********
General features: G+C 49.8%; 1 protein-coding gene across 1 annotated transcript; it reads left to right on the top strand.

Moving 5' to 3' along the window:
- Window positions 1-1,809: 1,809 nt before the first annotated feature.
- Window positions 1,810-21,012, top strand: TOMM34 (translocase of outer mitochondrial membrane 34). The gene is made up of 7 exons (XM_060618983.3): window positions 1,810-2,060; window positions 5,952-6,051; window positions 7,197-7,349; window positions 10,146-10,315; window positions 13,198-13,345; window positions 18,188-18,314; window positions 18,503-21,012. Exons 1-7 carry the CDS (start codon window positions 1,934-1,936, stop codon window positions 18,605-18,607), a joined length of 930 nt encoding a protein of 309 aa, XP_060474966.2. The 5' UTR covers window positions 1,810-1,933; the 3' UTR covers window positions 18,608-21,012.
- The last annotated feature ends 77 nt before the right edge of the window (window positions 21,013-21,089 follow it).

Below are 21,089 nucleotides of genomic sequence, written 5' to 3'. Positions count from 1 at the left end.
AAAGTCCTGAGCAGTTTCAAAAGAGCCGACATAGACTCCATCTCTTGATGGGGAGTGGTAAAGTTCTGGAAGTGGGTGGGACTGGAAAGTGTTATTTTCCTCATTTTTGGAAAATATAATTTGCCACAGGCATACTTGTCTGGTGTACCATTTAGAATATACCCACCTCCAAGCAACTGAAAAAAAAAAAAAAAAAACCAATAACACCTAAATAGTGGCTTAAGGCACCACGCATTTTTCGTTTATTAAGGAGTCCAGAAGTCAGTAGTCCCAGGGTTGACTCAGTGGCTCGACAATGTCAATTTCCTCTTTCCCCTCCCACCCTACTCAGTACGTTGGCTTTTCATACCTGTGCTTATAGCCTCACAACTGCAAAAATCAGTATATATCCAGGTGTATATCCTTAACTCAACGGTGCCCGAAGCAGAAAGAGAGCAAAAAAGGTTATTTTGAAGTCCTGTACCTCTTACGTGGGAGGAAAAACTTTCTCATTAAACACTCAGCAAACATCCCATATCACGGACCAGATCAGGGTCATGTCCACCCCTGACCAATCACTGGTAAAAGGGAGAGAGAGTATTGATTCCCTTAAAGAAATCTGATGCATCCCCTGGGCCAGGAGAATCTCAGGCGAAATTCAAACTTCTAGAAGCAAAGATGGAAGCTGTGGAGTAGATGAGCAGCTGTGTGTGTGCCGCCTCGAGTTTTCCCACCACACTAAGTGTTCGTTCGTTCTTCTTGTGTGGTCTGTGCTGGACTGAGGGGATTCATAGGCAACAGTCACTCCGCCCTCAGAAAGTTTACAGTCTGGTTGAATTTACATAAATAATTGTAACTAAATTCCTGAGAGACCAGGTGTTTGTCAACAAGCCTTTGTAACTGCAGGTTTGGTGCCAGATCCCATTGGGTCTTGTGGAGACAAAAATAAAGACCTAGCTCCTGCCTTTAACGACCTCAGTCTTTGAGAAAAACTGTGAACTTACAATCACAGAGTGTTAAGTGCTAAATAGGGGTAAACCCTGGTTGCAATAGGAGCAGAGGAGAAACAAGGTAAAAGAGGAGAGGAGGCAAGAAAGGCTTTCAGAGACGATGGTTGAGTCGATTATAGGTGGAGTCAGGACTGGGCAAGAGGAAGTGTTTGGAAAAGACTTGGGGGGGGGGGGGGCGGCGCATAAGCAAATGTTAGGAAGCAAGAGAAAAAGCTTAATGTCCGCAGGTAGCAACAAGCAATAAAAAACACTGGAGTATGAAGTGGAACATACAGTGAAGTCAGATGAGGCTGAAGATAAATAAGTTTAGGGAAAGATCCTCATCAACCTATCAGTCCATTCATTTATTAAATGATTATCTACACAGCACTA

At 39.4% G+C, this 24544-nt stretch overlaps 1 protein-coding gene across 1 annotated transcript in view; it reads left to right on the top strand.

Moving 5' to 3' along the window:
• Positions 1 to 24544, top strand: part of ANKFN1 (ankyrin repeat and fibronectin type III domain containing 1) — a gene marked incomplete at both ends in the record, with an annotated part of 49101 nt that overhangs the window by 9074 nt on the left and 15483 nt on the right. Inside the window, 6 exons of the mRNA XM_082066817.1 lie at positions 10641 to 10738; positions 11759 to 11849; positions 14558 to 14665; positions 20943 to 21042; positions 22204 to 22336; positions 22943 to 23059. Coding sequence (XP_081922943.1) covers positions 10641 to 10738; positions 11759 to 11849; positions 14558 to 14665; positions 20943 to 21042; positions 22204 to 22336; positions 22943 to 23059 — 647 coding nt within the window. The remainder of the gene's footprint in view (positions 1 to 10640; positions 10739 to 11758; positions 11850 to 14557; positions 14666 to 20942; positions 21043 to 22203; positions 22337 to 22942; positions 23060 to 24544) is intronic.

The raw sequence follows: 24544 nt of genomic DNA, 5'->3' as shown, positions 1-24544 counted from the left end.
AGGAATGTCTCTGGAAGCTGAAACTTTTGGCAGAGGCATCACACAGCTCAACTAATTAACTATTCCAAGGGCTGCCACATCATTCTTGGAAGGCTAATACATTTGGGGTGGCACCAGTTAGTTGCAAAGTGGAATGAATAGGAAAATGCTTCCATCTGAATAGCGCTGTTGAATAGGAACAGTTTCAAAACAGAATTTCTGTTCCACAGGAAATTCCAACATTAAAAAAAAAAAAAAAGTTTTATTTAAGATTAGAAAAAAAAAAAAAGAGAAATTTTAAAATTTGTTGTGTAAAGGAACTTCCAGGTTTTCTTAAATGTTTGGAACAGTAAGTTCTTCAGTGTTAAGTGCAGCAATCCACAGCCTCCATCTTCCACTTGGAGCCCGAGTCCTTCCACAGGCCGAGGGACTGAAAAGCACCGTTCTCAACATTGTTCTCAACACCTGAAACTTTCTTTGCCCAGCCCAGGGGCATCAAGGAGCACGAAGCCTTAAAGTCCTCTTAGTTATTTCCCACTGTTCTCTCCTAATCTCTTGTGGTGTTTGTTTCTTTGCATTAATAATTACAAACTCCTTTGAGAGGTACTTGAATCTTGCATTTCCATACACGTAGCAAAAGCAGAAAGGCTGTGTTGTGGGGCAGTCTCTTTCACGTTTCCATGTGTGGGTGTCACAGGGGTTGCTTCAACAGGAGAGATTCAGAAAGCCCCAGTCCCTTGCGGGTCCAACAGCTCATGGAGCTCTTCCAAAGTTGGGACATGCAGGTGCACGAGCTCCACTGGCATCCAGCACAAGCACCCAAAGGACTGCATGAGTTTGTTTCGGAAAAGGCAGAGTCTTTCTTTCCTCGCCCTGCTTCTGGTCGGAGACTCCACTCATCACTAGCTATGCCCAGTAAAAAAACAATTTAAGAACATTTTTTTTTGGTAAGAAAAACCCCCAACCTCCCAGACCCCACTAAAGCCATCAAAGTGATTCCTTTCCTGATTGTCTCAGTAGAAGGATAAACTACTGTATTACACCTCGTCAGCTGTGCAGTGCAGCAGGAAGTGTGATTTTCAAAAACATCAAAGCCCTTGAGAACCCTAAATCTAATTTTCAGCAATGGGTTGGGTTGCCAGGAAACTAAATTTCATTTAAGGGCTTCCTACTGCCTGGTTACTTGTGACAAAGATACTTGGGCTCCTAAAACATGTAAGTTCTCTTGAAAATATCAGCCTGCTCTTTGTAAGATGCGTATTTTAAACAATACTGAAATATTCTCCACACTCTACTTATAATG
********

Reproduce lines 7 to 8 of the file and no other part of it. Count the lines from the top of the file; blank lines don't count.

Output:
AAAGTCCTGAGCAGTTTCAAAAGAGCCGACATAGACTCCATCTCTTGATGGGGAGTGGTAAAGTTCTGGAAGTGGGTGGGACTGGAAAGTGTTATTTTCCTCATTTTTGGAAAATATAATTTGCCACAGGCATACTTGTCTGGTGTACCATTTAGAATATACCCACCTCCAAGCAACTGAAAAAAAAAAAAAAAAAACCAATAACACCTAAATAGTGGCTTAAGGCACCACGCATTTTTCGTTTATTAAGGAGTCCAGAAGTCAGTAGTCCCAGGGTTGACTCAGTGGCTCGACAATGTCAATTTCCTCTTTCCCCTCCCACCCTACTCAGTACGTTGGCTTTTCATACCTGTGCTTATAGCCTCACAACTGCAAAAATCAGTATATATCCAGGTGTATATCCTTAACTCAACGGTGCCCGAAGCAGAAAGAGAGCAAAAAAGGTTATTTTGAAGTCCTGTACCTCTTACGTGGGAGGAAAAACTTTCTCATTAAACACTCAGCAAACATCCCATATCACGGACCAGATCAGGGTCATGTCCACCCCTGACCAATCACTGGTAAAAGGGAGAGAGAGTATTGATTCCCTTAAAGAAATCTGATGCATCCCCTGGGCCAGGAGAATCTCAGGCGAAATTCAAACTTCTAGAAGCAAAGATGGAAGCTGTGGAGTAGATGAGCAGCTGTGTGTGTGCCGCCTCGAGTTTTCCCACCACACTAAGTGTTCGTTCGTTCTTCTTGTGTGGTCTGTGCTGGACTGAGGGGATTCATAGGCAACAGTCACTCCGCCCTCAGAAAGTTTACAGTCTGGTTGAATTTACATAAATAATTGTAACTAAATTCCTGAGAGACCAGGTGTTTGTCAACAAGCCTTTGTAACTGCAGGTTTGGTGCCAGATCCCATTGGGTCTTGTGGAGACAAAAATAAAGACCTAGCTCCTGCCTTTAACGACCTCAGTCTTTGAGAAAAACTGTGAACTTACAATCACAGAGTGTTAAGTGCTAAATAGGGGTAAACCCTGGTTGCAATAGGAGCAGAGGAGAAACAAGGTAAAAGAGGAGAGGAGGCAAGAAAGGCTTTCAGAGACGATGGTTGAGTCGATTATAGGTGGAGTCAGGACTGGGCAAGAGGAAGTGTTTGGAAAAGACTTGGGGGGGGGGGGGGCGGCGCATAAGCAAATGTTAGGAAGCAAGAGAAAAAGCTTAATGTCCGCAGGTAGCAACAAGCAATAAAAAACACTGGAGTATGAAGTGGAACATACAGTGAAGTCAGATGAGGCTGAAGATAAATAAGTTTAGGGAAAGATCCTCATCAACCTATCAGTCCATTCATTTATTAAATGATTATCTACACAGCACTA

At 39.4% G+C, this 24544-nt stretch overlaps 1 protein-coding gene across 1 annotated transcript in view; it reads left to right on the top strand.